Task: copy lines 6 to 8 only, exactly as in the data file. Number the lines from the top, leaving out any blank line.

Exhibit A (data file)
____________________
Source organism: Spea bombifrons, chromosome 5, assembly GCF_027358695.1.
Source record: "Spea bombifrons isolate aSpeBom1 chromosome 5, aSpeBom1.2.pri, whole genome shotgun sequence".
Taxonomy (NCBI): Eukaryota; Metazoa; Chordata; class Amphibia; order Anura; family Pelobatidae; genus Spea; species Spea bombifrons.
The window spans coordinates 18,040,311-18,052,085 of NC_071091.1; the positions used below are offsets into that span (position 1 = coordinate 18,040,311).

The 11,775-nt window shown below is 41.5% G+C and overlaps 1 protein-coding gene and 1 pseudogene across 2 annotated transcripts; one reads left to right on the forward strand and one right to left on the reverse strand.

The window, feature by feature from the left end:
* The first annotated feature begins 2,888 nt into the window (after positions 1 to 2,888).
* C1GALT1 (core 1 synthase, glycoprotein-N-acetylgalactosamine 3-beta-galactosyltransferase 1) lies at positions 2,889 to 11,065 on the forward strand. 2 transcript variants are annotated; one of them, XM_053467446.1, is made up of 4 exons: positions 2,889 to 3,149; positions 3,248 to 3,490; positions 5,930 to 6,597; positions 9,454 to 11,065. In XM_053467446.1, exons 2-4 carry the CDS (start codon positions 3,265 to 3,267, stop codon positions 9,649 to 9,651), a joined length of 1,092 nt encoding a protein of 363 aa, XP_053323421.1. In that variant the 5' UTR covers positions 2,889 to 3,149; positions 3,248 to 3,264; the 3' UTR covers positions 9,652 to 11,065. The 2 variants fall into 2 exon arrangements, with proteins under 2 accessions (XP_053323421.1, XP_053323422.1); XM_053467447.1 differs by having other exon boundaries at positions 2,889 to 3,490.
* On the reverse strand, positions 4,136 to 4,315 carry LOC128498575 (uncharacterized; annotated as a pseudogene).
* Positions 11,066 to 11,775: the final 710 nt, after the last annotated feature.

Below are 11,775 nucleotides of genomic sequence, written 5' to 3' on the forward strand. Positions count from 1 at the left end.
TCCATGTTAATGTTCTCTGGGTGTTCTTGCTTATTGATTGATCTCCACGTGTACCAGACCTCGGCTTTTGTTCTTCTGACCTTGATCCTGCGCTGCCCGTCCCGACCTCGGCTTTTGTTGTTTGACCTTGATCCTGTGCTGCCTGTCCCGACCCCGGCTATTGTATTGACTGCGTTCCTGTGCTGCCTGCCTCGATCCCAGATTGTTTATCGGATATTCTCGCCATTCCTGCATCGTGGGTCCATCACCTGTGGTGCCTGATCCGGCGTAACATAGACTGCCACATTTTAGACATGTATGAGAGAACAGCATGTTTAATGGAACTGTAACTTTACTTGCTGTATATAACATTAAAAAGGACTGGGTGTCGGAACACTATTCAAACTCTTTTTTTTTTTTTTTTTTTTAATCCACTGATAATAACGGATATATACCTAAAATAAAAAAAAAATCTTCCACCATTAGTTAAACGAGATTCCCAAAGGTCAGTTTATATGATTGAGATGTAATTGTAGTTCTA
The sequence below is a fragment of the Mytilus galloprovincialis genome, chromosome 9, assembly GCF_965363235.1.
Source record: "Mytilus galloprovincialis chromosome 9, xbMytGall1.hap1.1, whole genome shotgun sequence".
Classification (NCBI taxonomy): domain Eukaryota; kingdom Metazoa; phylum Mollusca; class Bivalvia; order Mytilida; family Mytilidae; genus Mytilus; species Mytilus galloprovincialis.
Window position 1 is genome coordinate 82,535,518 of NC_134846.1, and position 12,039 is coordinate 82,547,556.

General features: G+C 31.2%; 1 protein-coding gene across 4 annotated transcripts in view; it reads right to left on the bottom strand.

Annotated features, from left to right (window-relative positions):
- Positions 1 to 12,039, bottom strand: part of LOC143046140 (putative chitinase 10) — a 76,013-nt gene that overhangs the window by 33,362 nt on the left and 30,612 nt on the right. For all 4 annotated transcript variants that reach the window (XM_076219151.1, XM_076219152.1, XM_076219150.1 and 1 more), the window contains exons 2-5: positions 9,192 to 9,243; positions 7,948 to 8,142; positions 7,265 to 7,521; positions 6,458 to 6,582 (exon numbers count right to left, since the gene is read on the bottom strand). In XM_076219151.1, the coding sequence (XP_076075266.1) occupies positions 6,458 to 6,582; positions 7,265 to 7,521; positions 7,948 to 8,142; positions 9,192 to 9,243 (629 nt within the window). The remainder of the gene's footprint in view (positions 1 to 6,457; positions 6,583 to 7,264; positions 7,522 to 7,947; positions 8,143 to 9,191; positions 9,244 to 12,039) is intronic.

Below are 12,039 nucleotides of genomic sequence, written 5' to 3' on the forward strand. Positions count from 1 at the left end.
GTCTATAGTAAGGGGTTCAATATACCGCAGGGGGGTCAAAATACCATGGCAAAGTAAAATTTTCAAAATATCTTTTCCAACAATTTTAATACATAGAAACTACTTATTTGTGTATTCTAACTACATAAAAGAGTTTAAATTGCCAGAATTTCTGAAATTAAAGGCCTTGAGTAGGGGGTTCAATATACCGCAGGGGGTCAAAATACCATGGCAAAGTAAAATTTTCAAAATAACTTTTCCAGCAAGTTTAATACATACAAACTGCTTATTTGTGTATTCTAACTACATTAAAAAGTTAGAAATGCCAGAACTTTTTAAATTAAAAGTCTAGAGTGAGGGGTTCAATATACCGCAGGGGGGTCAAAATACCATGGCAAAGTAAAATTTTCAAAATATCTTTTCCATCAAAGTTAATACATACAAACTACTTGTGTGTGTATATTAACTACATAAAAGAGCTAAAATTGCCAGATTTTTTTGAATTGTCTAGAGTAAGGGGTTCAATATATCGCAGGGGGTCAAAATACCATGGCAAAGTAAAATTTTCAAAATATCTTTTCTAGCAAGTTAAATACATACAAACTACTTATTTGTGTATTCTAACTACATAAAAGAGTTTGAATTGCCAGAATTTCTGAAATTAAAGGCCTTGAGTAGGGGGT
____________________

The window, feature by feature from the left end:
* The first annotated feature begins 2,888 nt into the window (after positions 1 to 2,888).
* C1GALT1 (core 1 synthase, glycoprotein-N-acetylgalactosamine 3-beta-galactosyltransferase 1) lies at positions 2,889 to 11,065 on the forward strand. 2 transcript variants are annotated; one of them, XM_053467446.1, is made up of 4 exons: positions 2,889 to 3,149; positions 3,248 to 3,490; positions 5,930 to 6,597; positions 9,454 to 11,065. In XM_053467446.1, exons 2-4 carry the CDS (start codon positions 3,265 to 3,267, stop codon positions 9,649 to 9,651), a joined length of 1,092 nt encoding a protein of 363 aa, XP_053323421.1. In that variant the 5' UTR covers positions 2,889 to 3,149; positions 3,248 to 3,264; the 3' UTR covers positions 9,652 to 11,065. The 2 variants fall into 2 exon arrangements, with proteins under 2 accessions (XP_053323421.1, XP_053323422.1); XM_053467447.1 differs by having other exon boundaries at positions 2,889 to 3,490.